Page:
On being angry and punitive: How anger alters perception of criminal intent

Ask, Karl, Pina, Afroditi (2011) On being angry and punitive: How anger alters perception of criminal intent. Social Psychological and Personality Science, 2 (5). pp. 494-499. ISSN 1948-5506. (doi:10.1177/1948550611398415)

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http://dx.doi.org/10.1177/1948550611398415

Abstract

Previous research has demonstrated that anger increases the tendency to blame and punish others for harmful behaviors. This study investigated whether such attributions extend to judgments of criminal intent, and it examined the mechanisms by which anger influences punitiveness. In an experiment, angry, sad, and neutral participants read about an ambiguously criminal behavior. As hypothesized, angry participants judged the behavior as being more intentional and the perpetrator as having more causal control than did neutral participants, and they were more willing to punish the wrongdoer. Sadness did not have a demonstrable effect on judgments, indicating a specific role of anger rather than a general negative affect. Moreover, the effect of anger on punitiveness was mediated by perceived criminal intent but not by perceived causal control. Implications for legal judgments and theories of blame attribution are discussed.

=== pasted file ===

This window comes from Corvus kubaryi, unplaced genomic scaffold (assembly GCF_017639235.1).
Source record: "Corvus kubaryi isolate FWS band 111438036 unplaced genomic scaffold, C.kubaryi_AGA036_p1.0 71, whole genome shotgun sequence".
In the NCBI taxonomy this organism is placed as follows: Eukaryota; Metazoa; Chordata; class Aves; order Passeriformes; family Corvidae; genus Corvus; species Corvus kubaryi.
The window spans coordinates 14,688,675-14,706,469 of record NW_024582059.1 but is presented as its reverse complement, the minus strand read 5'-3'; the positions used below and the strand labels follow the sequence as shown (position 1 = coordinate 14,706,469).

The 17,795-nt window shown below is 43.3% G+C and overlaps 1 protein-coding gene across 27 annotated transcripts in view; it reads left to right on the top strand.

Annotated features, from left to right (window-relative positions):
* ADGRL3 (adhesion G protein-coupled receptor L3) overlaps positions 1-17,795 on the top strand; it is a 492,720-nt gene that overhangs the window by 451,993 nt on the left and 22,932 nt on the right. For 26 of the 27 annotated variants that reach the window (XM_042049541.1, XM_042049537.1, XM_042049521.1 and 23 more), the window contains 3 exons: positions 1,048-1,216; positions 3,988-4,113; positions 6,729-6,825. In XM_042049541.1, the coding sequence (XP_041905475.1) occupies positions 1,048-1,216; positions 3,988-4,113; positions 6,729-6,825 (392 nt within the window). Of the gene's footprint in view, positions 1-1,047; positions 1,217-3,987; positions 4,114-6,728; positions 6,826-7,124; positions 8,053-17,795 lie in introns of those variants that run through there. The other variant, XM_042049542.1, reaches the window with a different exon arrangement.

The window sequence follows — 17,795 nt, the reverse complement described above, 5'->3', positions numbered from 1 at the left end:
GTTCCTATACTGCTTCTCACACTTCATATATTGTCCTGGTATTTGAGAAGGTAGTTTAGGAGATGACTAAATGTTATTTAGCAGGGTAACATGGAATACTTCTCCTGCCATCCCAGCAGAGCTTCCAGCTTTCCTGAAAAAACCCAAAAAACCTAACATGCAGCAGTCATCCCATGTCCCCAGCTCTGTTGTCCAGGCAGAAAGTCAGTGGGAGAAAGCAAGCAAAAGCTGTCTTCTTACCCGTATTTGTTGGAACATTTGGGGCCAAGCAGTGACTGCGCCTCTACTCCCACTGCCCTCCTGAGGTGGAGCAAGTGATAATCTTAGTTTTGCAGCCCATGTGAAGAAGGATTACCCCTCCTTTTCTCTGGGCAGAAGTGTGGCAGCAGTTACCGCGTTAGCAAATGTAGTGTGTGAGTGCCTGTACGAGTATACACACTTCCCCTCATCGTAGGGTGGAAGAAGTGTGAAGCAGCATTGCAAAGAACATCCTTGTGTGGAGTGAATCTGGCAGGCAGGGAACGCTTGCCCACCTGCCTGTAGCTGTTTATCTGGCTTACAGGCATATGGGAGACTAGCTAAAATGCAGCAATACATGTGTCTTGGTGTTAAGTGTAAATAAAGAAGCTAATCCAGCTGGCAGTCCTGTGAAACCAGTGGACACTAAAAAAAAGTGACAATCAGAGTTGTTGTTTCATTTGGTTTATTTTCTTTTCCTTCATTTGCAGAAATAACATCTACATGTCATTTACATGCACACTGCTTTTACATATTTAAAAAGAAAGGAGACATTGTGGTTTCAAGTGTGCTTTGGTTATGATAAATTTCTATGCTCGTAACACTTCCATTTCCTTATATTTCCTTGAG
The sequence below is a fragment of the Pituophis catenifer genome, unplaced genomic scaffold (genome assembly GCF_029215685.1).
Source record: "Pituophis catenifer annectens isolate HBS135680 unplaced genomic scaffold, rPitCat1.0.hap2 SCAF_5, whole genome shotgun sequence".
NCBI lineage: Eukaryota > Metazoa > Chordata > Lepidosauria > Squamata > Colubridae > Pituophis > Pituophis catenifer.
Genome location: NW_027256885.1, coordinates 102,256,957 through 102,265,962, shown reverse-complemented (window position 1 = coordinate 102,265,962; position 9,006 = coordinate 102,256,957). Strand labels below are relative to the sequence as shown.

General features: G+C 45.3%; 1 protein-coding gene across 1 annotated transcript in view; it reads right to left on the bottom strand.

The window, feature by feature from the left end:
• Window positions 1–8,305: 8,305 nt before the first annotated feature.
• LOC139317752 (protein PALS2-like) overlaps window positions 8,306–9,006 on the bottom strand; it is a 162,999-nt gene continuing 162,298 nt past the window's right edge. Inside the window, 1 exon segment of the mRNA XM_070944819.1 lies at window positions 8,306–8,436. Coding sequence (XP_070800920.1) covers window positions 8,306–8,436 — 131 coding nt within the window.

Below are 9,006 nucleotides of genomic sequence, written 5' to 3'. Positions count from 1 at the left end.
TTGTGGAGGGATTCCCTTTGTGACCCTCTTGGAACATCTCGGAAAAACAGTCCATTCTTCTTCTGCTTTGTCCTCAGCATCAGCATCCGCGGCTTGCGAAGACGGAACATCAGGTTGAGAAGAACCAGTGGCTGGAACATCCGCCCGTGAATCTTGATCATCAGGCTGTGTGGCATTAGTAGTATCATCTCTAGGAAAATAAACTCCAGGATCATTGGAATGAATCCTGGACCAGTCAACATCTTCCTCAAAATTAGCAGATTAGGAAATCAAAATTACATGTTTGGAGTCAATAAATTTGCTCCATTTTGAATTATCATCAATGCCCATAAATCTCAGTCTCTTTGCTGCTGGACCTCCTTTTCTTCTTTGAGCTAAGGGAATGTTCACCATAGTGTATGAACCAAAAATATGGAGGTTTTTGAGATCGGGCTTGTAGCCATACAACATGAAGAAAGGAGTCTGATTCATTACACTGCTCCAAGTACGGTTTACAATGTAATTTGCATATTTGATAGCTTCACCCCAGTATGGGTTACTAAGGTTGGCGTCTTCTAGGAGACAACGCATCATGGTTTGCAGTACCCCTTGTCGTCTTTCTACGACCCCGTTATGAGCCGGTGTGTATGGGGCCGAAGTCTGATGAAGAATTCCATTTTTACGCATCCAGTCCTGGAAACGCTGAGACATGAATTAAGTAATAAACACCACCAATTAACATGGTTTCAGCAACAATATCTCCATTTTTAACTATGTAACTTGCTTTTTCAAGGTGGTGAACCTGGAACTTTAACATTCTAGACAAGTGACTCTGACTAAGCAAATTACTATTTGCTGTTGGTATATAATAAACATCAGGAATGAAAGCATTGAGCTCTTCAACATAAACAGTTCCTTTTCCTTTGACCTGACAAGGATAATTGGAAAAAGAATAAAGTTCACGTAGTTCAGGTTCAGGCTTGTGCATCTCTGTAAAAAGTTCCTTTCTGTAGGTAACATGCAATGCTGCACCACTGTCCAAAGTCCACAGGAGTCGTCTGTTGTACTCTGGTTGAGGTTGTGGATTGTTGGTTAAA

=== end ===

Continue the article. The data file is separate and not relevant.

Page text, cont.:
Item Type: Article
DOI/Identification number: 10.1177/1948550611398415
Uncontrolled keywords: Anger, Attribution, Blame, Criminal intent, Emotion
Subjects: B Philosophy. Psychology. Religion > BF Psychology
Divisions: Faculties > Social Sciences > School of Psychology > Centre of Research & Education in Forensic Psychology
Depositing User: Afroditi Pina
Date Deposited: 01 Dec 2013 14:04 UTC
Last Modified: 29 May 2019 11:31 UTC
Resource URI: https://kar.kent.ac.uk/id/eprint/37021 (The current URI for this page, for reference purposes)
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